>teaching the bartenders what dance rhythms go with which drinks. The
>Bronx is a "perfect martini" with orange juice added. The screwdriver
>has probably replaced it among the health conscious and breakfast drinkers.

http://www.drinksmixer.com/drink1619.html is the recipe for a Bronx cocktail. The only comment says that it's good for a cold.

>Oddly enough, I've never heard a Queens cocktail.
http://www.drinksmixer.com/drinkl12m404.html replaces the OJ in the Bronx with pineapple juice. Sounds vile.

Brooklyn: http://www.drinksmixer.com/drinkl12m404.html sounds even viler: replace OJ with maraschino cherry juice!

Chris "There doesn't seem to be a Staten Island cocktail (nor a "Richmond"); pity, as it would be fun to drink your way through the entire City of New York." Hansen

Daily Beast
How Immigrants Created America’s Cocktail Culture
American drinkers owe a debt to a truly multicultural group of bartenders.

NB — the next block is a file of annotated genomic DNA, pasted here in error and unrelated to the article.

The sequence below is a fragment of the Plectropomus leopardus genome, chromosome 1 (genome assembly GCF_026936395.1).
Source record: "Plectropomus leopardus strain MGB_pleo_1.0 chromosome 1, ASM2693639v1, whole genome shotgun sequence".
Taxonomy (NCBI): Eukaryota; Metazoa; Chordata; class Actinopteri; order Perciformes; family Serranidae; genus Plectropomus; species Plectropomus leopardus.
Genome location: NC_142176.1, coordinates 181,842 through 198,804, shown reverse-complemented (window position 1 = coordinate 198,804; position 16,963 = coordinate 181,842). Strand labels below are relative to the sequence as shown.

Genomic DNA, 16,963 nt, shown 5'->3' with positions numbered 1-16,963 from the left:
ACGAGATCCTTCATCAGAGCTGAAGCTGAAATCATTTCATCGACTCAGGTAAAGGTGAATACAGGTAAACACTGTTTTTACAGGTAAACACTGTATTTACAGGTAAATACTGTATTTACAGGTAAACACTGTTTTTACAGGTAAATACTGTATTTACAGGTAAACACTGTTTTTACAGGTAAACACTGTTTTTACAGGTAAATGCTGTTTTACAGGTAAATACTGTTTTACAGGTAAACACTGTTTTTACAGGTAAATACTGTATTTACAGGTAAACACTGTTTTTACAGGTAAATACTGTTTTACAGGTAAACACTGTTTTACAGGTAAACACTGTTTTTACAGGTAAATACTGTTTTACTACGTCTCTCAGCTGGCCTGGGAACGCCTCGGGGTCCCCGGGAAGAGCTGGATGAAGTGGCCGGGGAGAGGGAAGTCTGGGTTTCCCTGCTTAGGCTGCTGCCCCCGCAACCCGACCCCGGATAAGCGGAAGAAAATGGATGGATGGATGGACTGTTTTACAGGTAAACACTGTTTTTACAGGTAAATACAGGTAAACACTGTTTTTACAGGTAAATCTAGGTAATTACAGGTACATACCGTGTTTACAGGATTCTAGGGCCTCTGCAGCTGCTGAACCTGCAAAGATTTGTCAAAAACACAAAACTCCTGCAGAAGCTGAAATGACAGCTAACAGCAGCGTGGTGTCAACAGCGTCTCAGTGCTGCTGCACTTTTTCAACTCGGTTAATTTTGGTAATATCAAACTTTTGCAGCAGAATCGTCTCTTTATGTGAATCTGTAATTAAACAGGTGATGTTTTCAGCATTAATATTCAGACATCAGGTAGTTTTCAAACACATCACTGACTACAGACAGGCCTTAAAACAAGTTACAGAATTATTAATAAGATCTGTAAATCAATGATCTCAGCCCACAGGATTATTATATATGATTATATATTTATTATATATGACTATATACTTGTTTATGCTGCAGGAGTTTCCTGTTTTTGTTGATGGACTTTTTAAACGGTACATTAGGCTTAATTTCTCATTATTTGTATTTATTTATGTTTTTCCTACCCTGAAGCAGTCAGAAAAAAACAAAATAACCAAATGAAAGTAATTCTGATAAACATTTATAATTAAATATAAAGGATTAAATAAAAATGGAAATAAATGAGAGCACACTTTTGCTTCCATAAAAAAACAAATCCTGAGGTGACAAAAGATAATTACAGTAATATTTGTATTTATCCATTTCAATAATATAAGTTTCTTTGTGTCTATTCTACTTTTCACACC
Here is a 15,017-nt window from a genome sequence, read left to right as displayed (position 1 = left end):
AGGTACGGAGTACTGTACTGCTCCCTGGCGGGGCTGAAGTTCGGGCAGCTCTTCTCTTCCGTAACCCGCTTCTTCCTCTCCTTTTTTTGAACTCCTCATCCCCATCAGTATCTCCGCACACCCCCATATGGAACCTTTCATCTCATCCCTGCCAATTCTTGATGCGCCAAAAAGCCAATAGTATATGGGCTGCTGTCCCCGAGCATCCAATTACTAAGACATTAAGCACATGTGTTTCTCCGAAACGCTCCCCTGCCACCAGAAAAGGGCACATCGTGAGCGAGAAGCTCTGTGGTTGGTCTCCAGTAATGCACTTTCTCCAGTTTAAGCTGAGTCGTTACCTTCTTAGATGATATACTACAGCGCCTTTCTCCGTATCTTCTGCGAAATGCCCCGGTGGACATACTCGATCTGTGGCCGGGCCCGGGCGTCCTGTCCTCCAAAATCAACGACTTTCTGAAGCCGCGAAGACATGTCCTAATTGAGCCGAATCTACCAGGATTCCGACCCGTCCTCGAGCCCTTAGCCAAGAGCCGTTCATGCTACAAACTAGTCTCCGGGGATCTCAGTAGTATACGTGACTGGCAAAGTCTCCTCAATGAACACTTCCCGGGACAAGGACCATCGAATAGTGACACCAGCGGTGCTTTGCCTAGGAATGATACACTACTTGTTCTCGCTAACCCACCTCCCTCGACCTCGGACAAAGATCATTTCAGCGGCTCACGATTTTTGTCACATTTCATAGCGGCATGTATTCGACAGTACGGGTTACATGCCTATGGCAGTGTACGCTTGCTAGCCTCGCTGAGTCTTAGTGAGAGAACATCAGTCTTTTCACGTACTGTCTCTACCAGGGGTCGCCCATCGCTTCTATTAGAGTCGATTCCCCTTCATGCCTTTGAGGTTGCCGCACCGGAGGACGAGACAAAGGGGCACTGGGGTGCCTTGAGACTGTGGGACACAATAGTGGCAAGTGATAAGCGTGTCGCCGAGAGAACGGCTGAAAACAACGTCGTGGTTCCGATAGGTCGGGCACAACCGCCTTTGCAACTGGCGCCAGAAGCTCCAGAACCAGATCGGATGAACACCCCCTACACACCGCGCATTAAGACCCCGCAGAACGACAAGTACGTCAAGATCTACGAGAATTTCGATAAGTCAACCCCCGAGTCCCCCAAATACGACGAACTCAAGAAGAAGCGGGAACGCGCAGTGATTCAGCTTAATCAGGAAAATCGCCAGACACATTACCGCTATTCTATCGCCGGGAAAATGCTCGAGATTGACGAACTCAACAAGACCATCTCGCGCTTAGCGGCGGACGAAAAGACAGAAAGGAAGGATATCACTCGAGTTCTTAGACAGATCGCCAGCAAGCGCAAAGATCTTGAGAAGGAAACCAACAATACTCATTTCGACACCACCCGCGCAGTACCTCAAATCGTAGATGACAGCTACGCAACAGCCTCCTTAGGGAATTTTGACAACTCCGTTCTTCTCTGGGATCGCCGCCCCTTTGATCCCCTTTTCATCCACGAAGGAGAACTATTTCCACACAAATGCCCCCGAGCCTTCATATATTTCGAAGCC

David Wondrich
12.02.16 1:02 AM ET
Even the Irish finally broke down and got into the mixology game, producing one of the great successes of the early twentieth century, the Bronx Cocktail. This drink was a product of the famous bar at the Waldorf-Astoria, whose staff was mostly Hibernian, although experts disagree on whether the individual responsible was Johnnie Solan, Curly O’Connor or Michael Killackey.

Tavern on the Green (New York, NY) -- Fall 2018 Beverages (COCKTAILS)
Dorothy Parker Gin, Orange Juice, Cocchi Storico Vermouth di Torino, Dolin Blanc Vermouth

Ragtime Rye, CioCiaro, Maraschino Liqueur, Dolin Dry Vermouth

Breukelen 77 Rye Whiskey, Carpano Antica Vermouth, Angostura Bitters

Bootlegger Vodka, Velvet Falernum, Hibiscus Syrup, Pomegranate Molasses, Lemon Juice

Owney's Rum, Coconut Water, Pineapple Juice, Lime Juice
Posted by Barry Popik
New York CityFood/Drink • Thursday, July 15, 2004 • Permalink